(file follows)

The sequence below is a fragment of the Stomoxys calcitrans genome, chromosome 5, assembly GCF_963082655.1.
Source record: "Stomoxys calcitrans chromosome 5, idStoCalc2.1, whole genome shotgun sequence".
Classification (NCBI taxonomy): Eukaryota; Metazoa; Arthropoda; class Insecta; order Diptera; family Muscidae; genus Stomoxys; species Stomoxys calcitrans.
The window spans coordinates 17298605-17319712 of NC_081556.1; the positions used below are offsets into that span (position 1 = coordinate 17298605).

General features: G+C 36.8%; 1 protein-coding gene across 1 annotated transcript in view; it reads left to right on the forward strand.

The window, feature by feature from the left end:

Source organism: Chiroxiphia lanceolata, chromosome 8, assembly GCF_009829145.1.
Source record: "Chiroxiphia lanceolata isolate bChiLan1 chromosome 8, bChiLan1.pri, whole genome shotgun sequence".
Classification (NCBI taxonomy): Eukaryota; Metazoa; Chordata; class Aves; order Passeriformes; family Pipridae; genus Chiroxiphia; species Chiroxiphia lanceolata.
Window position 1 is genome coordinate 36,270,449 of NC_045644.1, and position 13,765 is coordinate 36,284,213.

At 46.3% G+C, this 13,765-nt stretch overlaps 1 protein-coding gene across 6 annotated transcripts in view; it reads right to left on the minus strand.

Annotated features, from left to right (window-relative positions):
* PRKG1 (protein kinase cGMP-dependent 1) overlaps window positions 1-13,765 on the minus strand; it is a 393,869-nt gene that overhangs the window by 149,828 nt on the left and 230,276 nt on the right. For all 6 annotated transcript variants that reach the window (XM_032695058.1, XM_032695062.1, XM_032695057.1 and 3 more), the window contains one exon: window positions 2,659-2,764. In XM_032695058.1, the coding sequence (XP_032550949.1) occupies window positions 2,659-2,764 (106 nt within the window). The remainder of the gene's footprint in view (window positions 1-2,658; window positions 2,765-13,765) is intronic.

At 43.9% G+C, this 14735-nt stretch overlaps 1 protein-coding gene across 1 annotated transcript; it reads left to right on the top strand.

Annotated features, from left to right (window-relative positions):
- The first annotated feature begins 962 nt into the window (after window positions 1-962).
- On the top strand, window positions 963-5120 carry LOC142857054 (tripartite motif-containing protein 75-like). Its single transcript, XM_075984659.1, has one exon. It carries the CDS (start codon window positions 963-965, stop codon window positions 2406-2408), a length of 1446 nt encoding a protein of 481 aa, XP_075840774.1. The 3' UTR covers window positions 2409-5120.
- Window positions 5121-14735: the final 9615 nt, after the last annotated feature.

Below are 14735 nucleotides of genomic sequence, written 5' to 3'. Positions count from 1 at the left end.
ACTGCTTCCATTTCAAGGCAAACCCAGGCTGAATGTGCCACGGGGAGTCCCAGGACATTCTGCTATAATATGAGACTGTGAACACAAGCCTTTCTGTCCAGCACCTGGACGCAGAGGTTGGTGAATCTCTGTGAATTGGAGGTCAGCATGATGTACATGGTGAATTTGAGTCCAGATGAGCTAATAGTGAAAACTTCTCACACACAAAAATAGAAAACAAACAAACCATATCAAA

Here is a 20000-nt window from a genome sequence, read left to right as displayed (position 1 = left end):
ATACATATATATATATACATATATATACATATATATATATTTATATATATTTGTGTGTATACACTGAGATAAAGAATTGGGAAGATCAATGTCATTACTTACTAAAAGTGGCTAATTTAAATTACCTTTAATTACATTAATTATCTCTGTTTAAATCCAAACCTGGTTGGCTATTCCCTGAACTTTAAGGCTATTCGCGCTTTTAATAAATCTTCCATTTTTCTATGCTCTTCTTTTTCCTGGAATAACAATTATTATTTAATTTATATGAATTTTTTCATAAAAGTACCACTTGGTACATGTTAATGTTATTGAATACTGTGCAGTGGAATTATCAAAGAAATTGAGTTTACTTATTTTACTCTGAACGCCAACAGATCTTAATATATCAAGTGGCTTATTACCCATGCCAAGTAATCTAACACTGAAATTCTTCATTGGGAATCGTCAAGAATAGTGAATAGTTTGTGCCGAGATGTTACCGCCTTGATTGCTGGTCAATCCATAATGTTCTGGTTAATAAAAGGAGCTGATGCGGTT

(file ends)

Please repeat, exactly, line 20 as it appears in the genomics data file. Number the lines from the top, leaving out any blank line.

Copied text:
ACTGCTTCCATTTCAAGGCAAACCCAGGCTGAATGTGCCACGGGGAGTCCCAGGACATTCTGCTATAATATGAGACTGTGAACACAAGCCTTTCTGTCCAGCACCTGGACGCAGAGGTTGGTGAATCTCTGTGAATTGGAGGTCAGCATGATGTACATGGTGAATTTGAGTCCAGATGAGCTAATAGTGAAAACTTCTCACACACAAAAATAGAAAACAAACAAACCATATCAAA